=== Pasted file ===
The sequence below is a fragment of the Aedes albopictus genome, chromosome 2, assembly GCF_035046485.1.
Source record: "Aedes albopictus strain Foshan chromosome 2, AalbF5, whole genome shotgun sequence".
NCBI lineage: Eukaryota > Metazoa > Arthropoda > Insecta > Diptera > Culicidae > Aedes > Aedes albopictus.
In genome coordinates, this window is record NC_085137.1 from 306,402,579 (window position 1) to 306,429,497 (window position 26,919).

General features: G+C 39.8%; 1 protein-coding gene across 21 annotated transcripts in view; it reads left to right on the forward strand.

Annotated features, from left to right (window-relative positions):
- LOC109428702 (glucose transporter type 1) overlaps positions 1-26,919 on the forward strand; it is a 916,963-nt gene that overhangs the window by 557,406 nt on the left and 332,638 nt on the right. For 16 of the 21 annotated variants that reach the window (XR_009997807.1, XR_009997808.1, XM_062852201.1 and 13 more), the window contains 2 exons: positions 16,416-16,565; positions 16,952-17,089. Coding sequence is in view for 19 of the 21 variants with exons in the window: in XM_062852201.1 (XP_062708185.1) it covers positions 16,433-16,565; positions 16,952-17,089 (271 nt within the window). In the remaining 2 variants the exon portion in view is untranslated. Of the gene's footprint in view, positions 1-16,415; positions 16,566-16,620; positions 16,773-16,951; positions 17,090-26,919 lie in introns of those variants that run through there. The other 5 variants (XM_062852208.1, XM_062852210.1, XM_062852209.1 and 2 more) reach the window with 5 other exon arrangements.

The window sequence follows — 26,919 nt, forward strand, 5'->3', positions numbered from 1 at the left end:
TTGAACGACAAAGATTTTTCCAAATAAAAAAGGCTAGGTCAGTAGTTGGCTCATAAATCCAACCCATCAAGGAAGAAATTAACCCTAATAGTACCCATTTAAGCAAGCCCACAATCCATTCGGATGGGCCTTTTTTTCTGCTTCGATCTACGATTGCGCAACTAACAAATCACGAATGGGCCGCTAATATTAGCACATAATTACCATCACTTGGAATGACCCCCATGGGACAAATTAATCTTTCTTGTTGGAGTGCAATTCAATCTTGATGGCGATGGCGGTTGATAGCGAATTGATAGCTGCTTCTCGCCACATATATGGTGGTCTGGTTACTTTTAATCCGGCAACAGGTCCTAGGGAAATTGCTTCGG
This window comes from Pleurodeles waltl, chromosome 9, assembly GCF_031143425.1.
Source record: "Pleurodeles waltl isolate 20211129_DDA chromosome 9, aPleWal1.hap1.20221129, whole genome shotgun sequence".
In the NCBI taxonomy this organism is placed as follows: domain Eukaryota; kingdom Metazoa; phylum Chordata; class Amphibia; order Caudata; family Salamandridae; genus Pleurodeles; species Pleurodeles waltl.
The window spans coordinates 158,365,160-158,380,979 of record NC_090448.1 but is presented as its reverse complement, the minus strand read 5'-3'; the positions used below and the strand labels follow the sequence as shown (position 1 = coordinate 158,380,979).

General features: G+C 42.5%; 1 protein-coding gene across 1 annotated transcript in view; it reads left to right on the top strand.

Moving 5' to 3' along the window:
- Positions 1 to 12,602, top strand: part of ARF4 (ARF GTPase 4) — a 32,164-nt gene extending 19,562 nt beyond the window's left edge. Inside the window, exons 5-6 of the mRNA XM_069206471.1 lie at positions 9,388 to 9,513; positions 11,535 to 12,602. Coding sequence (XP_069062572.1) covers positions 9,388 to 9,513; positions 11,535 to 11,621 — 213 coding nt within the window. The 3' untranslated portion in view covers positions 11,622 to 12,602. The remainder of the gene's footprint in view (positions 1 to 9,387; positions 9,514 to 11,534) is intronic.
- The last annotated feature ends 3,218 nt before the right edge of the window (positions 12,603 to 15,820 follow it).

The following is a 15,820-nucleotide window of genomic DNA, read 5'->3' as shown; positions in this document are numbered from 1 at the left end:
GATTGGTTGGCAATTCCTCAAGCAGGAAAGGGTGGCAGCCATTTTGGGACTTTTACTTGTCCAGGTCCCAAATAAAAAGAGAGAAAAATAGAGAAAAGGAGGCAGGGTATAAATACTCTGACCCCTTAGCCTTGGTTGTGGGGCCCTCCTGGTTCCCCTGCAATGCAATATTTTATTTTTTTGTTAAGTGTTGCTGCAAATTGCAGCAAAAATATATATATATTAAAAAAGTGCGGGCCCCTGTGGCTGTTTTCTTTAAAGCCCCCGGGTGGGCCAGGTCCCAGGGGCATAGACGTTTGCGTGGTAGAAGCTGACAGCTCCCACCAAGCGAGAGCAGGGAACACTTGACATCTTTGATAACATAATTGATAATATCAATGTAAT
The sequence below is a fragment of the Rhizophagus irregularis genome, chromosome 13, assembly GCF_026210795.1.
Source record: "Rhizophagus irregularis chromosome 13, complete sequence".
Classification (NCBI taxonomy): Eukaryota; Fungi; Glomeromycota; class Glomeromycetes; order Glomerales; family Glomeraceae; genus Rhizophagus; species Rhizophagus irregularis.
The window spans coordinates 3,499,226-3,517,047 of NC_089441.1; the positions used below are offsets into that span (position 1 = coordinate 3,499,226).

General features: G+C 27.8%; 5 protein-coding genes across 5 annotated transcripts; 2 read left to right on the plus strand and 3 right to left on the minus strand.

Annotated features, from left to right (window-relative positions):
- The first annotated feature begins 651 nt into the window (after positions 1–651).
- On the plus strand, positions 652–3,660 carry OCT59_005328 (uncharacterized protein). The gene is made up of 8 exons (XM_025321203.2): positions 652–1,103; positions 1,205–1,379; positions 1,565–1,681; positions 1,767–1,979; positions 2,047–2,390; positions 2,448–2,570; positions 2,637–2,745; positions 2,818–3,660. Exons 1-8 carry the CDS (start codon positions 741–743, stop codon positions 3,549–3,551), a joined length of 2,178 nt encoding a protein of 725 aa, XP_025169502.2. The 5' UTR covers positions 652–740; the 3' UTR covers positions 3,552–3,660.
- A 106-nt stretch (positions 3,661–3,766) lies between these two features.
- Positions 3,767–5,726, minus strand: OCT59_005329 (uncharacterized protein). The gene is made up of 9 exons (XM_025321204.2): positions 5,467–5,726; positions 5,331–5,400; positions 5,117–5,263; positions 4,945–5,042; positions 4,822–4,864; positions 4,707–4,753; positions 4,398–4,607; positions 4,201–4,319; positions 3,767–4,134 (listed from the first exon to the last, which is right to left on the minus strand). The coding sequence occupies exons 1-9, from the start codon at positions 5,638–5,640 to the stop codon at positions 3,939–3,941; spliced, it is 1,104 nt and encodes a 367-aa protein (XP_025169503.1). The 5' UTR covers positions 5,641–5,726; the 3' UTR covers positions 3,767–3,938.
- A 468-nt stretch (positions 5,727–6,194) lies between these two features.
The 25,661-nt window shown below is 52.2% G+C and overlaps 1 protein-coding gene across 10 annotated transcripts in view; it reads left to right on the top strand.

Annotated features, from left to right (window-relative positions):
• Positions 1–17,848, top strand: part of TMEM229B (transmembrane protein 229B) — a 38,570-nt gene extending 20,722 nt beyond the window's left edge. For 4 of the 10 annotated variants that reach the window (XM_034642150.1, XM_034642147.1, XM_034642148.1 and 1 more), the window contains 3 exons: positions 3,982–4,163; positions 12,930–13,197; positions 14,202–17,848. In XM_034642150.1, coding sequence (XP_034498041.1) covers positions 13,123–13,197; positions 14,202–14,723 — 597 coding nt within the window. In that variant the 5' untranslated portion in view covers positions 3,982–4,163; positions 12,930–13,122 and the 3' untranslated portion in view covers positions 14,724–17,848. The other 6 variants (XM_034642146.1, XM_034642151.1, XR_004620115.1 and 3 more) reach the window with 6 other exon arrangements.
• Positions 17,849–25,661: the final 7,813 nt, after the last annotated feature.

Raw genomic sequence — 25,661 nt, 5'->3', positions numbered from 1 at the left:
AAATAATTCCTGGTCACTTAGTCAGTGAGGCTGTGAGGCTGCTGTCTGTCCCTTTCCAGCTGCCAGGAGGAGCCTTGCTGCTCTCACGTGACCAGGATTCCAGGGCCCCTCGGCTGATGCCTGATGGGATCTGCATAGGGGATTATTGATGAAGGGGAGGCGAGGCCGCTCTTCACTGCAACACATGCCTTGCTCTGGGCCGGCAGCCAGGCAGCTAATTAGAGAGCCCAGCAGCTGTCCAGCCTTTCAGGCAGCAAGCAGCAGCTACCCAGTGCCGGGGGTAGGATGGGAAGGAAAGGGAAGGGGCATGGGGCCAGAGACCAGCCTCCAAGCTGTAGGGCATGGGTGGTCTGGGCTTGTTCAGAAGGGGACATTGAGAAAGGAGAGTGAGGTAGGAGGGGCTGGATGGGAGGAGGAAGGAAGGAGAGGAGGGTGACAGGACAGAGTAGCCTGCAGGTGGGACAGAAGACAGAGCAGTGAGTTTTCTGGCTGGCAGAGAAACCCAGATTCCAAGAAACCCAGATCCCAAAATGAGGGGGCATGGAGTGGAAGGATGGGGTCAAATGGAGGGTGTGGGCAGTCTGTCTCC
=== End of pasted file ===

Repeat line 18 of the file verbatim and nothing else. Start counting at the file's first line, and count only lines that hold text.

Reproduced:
The following is a 15,820-nucleotide window of genomic DNA, read 5'->3' as shown; positions in this document are numbered from 1 at the left end: